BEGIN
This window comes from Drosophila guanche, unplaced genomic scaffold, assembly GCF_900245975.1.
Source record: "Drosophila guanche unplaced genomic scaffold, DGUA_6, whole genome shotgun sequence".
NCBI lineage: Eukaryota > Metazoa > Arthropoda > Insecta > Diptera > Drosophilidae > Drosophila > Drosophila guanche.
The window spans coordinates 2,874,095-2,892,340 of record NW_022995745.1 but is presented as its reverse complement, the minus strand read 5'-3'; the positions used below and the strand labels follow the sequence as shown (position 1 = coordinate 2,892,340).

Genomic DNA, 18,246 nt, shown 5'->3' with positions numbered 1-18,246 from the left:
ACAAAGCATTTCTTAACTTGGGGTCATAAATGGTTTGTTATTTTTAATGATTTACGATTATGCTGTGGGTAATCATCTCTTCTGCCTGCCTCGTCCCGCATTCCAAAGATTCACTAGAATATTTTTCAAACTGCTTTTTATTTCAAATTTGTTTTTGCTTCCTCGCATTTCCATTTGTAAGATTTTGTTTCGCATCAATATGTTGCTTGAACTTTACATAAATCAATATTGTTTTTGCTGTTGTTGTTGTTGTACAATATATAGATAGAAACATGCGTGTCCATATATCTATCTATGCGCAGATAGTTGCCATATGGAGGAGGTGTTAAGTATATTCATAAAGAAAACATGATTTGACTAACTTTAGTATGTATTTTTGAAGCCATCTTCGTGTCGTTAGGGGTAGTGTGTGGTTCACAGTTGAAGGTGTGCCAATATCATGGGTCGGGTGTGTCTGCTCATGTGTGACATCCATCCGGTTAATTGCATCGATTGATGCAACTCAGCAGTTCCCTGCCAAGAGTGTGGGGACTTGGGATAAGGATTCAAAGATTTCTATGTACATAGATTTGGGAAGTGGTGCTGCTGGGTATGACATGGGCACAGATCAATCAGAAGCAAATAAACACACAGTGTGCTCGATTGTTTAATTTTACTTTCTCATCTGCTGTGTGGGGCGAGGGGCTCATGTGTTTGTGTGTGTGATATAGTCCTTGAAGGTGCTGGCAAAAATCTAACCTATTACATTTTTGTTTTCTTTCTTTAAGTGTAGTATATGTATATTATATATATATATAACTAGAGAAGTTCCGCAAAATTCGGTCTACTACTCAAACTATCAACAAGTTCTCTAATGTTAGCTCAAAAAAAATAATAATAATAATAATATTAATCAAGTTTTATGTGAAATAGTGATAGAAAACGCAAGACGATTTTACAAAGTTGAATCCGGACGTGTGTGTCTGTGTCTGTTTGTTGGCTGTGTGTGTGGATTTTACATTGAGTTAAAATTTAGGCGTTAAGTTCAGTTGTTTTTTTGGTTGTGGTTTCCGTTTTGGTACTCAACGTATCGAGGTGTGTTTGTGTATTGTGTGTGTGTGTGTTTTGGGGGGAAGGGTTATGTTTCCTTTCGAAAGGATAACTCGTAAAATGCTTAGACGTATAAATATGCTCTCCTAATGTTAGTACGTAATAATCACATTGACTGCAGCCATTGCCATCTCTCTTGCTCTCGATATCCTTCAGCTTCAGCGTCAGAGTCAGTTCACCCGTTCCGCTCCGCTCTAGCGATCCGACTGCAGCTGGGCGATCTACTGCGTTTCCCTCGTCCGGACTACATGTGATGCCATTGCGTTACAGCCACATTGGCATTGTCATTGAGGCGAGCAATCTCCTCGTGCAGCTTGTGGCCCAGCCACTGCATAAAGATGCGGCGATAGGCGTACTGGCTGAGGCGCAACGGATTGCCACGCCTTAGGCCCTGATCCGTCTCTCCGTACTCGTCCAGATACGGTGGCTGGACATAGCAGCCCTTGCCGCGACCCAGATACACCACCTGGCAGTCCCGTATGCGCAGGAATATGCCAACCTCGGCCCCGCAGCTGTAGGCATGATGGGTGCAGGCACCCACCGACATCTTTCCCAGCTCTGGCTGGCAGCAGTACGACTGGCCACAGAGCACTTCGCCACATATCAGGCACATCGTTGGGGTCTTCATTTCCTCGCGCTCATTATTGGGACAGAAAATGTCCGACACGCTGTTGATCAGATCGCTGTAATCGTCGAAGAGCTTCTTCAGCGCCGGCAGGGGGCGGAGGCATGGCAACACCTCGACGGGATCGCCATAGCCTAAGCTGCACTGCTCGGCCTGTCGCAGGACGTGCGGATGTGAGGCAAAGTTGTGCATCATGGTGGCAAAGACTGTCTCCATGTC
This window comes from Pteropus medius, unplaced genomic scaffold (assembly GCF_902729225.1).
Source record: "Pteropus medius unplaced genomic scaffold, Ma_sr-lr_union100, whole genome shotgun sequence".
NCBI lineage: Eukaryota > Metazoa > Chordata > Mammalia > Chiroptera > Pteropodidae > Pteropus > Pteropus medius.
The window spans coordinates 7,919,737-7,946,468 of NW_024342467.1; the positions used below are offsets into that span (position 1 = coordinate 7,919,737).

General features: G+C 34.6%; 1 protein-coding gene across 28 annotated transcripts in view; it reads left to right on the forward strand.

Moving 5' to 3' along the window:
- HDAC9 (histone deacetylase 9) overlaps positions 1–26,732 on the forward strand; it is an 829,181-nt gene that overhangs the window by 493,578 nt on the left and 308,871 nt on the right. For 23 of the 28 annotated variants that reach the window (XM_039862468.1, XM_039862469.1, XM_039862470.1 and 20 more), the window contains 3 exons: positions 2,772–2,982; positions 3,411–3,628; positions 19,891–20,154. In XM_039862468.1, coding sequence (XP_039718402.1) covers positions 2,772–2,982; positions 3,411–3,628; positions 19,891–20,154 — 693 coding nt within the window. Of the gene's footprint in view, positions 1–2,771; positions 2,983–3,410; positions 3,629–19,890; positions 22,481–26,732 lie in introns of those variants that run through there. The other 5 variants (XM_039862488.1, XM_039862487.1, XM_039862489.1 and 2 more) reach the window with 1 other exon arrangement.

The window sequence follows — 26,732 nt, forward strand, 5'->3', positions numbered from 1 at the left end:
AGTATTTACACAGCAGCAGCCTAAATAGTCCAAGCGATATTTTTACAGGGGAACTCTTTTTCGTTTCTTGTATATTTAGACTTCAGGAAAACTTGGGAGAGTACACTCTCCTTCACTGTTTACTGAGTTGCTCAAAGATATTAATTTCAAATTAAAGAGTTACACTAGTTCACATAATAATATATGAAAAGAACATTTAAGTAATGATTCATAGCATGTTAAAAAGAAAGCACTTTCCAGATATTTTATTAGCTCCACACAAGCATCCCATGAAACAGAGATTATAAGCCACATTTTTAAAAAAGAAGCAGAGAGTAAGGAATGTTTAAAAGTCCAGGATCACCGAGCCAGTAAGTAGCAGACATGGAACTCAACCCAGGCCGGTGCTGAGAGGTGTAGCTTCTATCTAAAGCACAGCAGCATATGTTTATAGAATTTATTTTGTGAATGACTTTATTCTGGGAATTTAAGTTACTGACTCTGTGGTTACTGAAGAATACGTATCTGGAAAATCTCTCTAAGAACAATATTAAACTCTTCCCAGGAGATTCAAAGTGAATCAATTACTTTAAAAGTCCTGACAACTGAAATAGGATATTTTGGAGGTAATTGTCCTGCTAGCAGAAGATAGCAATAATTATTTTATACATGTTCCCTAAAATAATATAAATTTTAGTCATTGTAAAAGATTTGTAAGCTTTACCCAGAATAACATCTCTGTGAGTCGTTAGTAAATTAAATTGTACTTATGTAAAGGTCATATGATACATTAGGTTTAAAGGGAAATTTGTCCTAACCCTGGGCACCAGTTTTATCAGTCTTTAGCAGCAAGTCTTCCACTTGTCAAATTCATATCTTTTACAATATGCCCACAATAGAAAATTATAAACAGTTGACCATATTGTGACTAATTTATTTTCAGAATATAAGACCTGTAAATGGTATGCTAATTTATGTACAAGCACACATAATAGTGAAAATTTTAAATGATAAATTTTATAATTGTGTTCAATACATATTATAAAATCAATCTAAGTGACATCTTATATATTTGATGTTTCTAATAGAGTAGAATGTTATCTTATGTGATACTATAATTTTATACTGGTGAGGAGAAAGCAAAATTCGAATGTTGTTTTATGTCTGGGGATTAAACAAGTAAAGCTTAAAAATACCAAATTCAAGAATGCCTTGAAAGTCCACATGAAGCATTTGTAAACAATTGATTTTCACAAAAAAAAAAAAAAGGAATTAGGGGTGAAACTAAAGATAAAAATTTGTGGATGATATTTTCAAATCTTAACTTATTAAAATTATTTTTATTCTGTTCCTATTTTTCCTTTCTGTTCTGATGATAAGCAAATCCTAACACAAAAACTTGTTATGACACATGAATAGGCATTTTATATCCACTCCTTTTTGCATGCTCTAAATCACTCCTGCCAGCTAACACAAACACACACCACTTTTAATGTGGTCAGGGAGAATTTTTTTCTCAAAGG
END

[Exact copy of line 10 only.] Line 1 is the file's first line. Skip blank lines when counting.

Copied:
The window spans coordinates 7,919,737-7,946,468 of NW_024342467.1; the positions used below are offsets into that span (position 1 = coordinate 7,919,737).